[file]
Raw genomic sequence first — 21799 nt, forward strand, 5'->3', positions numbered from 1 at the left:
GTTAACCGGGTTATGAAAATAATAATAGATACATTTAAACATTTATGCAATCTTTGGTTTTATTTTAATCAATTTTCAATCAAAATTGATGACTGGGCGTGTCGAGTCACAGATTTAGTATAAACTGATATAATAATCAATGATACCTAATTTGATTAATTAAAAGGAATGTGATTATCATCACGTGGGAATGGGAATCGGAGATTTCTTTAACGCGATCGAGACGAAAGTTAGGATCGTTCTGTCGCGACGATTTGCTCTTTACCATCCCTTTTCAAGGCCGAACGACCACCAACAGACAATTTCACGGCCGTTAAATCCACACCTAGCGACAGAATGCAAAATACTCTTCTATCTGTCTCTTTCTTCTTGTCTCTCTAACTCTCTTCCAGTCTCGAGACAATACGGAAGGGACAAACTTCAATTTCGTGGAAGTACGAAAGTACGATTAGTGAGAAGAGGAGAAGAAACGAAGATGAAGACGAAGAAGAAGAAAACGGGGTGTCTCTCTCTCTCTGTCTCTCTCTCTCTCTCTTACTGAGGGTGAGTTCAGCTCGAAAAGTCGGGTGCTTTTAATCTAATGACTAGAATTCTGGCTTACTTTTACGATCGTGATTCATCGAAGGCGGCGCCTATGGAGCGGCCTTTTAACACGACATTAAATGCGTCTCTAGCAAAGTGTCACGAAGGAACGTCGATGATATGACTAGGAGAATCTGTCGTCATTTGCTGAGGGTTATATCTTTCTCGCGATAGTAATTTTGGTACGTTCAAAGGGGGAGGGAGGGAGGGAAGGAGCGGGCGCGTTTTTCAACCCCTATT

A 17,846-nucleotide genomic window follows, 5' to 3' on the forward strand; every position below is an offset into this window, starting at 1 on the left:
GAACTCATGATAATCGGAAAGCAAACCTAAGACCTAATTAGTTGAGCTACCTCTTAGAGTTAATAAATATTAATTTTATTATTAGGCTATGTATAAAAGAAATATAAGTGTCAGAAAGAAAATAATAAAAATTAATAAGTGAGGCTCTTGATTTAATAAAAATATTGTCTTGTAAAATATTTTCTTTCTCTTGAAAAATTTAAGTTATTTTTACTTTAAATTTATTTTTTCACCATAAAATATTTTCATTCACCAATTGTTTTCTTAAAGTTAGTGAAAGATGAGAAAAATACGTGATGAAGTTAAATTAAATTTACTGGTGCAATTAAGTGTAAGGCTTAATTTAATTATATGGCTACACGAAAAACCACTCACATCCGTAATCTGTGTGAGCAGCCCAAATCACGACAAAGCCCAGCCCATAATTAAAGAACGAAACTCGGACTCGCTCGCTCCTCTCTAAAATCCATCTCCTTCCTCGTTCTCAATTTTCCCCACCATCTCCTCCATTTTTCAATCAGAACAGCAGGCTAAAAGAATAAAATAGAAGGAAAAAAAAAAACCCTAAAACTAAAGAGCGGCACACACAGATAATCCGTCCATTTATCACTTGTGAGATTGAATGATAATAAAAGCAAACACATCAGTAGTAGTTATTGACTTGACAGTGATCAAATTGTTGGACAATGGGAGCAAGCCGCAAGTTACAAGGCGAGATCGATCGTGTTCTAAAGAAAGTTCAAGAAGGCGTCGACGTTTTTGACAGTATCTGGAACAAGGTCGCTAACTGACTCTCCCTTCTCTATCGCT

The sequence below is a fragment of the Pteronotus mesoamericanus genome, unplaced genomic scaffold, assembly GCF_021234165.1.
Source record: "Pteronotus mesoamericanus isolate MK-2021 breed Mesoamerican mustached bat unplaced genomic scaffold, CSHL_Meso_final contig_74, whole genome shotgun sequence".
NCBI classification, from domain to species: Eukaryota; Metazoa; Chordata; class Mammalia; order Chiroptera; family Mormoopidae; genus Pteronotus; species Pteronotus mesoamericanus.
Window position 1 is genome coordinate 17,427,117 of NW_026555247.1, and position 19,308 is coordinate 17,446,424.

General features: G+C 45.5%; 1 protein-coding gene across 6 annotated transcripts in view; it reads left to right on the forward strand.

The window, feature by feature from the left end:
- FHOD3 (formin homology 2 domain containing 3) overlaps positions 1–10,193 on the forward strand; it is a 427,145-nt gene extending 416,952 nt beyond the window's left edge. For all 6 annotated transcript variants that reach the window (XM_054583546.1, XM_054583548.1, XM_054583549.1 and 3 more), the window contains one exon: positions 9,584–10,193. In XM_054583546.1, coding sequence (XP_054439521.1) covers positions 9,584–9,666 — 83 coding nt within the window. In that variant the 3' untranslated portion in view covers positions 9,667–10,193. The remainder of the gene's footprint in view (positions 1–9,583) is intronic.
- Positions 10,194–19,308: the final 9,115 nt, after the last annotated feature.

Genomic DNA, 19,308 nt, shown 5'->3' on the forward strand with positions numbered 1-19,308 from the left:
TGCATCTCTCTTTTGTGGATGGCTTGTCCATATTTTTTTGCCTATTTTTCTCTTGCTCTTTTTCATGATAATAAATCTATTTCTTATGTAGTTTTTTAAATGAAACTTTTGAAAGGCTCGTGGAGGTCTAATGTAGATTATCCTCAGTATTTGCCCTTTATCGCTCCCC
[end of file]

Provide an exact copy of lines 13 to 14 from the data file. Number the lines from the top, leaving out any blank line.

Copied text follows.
Genomic DNA, 19,308 nt, shown 5'->3' on the forward strand with positions numbered 1-19,308 from the left:
TGCATCTCTCTTTTGTGGATGGCTTGTCCATATTTTTTTGCCTATTTTTCTCTTGCTCTTTTTCATGATAATAAATCTATTTCTTATGTAGTTTTTTAAATGAAACTTTTGAAAGGCTCGTGGAGGTCTAATGTAGATTATCCTCAGTATTTGCCCTTTATCGCTCCCC